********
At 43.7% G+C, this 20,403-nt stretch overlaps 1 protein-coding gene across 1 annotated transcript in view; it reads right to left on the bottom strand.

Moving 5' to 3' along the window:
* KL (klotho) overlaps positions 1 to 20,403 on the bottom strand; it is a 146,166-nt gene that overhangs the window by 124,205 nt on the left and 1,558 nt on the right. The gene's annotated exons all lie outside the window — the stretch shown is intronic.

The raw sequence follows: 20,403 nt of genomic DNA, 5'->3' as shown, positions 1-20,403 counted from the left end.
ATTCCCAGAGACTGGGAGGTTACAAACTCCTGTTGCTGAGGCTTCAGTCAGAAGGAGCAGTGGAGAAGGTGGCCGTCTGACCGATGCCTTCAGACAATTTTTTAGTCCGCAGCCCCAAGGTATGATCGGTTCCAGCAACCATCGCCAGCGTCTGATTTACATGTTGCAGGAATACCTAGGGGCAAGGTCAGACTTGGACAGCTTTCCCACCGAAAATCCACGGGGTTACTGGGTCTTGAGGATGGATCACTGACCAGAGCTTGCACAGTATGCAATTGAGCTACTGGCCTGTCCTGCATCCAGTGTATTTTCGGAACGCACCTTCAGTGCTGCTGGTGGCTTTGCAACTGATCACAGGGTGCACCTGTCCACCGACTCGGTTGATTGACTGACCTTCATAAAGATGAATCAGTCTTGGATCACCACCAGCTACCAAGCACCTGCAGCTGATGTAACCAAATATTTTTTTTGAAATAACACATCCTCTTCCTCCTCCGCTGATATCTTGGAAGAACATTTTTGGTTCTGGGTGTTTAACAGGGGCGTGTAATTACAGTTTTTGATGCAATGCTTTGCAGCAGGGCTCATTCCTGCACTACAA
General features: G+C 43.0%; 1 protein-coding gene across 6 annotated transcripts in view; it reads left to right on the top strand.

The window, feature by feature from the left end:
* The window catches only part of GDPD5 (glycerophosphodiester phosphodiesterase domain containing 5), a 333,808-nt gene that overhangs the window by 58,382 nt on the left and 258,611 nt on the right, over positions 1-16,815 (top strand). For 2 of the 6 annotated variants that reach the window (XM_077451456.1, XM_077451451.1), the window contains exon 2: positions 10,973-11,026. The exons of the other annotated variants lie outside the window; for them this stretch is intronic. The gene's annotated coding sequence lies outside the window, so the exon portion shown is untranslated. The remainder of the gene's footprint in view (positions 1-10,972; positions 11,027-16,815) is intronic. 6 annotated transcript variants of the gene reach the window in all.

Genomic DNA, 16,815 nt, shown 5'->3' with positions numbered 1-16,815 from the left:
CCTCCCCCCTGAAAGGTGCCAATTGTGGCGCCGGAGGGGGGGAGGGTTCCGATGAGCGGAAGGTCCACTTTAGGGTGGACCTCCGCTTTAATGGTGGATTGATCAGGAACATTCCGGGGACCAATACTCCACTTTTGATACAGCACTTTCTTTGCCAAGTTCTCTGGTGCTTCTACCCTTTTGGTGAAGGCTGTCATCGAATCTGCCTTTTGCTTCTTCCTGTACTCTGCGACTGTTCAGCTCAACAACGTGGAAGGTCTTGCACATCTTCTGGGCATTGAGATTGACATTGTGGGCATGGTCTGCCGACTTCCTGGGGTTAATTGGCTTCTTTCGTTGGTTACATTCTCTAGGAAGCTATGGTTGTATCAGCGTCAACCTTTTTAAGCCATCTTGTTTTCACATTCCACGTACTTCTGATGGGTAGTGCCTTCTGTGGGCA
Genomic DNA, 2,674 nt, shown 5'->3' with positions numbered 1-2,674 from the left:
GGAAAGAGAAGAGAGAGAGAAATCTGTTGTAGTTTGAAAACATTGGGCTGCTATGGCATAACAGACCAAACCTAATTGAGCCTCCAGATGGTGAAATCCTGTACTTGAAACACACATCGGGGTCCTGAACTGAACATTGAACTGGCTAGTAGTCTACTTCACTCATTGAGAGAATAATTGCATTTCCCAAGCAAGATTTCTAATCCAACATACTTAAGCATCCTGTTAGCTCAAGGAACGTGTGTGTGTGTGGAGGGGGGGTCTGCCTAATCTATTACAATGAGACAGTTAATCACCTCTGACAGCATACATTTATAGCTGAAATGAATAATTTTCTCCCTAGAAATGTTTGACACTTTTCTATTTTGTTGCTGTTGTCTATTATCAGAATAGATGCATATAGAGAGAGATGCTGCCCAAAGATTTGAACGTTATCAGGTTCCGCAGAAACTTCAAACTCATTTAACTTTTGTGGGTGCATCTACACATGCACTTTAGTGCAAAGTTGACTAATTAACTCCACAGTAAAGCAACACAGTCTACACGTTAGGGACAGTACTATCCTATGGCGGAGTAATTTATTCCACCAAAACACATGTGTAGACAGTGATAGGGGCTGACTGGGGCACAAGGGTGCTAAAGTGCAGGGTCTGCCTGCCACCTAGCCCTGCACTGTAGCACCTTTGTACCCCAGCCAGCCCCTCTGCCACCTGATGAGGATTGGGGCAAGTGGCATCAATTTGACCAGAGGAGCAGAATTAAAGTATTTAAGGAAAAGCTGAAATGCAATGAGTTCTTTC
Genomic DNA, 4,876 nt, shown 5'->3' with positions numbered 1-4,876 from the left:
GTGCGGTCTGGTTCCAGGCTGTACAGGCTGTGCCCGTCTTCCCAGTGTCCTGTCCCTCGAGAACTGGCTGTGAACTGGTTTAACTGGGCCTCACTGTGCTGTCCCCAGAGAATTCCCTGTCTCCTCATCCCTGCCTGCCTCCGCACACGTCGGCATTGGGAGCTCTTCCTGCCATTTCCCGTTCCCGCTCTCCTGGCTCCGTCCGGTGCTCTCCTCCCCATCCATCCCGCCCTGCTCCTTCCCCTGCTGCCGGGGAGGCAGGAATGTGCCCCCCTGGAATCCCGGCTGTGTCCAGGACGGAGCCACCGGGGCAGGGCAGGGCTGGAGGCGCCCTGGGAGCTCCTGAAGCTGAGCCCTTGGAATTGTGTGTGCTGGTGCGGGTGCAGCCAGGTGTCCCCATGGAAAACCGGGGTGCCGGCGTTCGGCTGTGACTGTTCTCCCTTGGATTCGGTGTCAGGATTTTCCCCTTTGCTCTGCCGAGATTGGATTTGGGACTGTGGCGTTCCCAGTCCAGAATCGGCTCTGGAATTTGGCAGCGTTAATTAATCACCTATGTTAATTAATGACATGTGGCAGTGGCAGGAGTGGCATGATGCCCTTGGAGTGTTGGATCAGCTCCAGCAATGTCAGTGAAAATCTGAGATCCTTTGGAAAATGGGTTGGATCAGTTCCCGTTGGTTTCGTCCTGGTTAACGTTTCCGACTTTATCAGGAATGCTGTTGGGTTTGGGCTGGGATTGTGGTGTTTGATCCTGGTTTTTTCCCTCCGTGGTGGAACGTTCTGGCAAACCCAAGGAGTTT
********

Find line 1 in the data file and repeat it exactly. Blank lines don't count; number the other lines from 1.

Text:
At 43.7% G+C, this 20,403-nt stretch overlaps 1 protein-coding gene across 1 annotated transcript in view; it reads right to left on the bottom strand.